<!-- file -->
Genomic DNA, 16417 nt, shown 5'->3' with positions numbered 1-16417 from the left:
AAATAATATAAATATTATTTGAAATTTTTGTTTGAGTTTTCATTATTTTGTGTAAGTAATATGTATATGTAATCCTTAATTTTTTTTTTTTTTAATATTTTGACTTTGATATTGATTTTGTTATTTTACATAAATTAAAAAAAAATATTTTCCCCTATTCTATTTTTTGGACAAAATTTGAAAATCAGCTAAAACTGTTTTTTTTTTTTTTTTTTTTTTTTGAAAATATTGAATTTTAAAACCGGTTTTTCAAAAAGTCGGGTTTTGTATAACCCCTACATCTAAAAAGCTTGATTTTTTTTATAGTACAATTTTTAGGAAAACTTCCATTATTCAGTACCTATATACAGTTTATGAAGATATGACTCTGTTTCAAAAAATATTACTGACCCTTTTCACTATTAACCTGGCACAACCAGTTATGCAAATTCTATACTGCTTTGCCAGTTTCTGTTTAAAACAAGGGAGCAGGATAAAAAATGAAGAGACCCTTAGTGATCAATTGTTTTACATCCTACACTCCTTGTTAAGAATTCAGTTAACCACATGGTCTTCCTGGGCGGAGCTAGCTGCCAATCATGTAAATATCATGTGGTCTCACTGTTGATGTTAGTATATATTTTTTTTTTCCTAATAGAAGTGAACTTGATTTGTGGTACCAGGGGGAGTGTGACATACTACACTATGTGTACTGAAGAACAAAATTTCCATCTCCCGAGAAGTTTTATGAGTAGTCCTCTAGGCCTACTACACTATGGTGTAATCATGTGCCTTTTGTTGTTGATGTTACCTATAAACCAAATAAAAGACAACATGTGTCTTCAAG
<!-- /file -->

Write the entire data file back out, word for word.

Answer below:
Genomic DNA, 16417 nt, shown 5'->3' with positions numbered 1-16417 from the left:
AAATAATATAAATATTATTTGAAATTTTTGTTTGAGTTTTCATTATTTTGTGTAAGTAATATGTATATGTAATCCTTAATTTTTTTTTTTTTTAATATTTTGACTTTGATATTGATTTTGTTATTTTACATAAATTAAAAAAAAATATTTTCCCCTATTCTATTTTTTGGACAAAATTTGAAAATCAGCTAAAACTGTTTTTTTTTTTTTTTTTTTTTTTTGAAAATATTGAATTTTAAAACCGGTTTTTCAAAAAGTCGGGTTTTGTATAACCCCTACATCTAAAAAGCTTGATTTTTTTTATAGTACAATTTTTAGGAAAACTTCCATTATTCAGTACCTATATACAGTTTATGAAGATATGACTCTGTTTCAAAAAATATTACTGACCCTTTTCACTATTAACCTGGCACAACCAGTTATGCAAATTCTATACTGCTTTGCCAGTTTCTGTTTAAAACAAGGGAGCAGGATAAAAAATGAAGAGACCCTTAGTGATCAATTGTTTTACATCCTACACTCCTTGTTAAGAATTCAGTTAACCACATGGTCTTCCTGGGCGGAGCTAGCTGCCAATCATGTAAATATCATGTGGTCTCACTGTTGATGTTAGTATATATTTTTTTTTTCCTAATAGAAGTGAACTTGATTTGTGGTACCAGGGGGAGTGTGACATACTACACTATGTGTACTGAAGAACAAAATTTCCATCTCCCGAGAAGTTTTATGAGTAGTCCTCTAGGCCTACTACACTATGGTGTAATCATGTGCCTTTTGTTGTTGATGTTACCTATAAACCAAATAAAAGACAACATGTGTCTTCAAG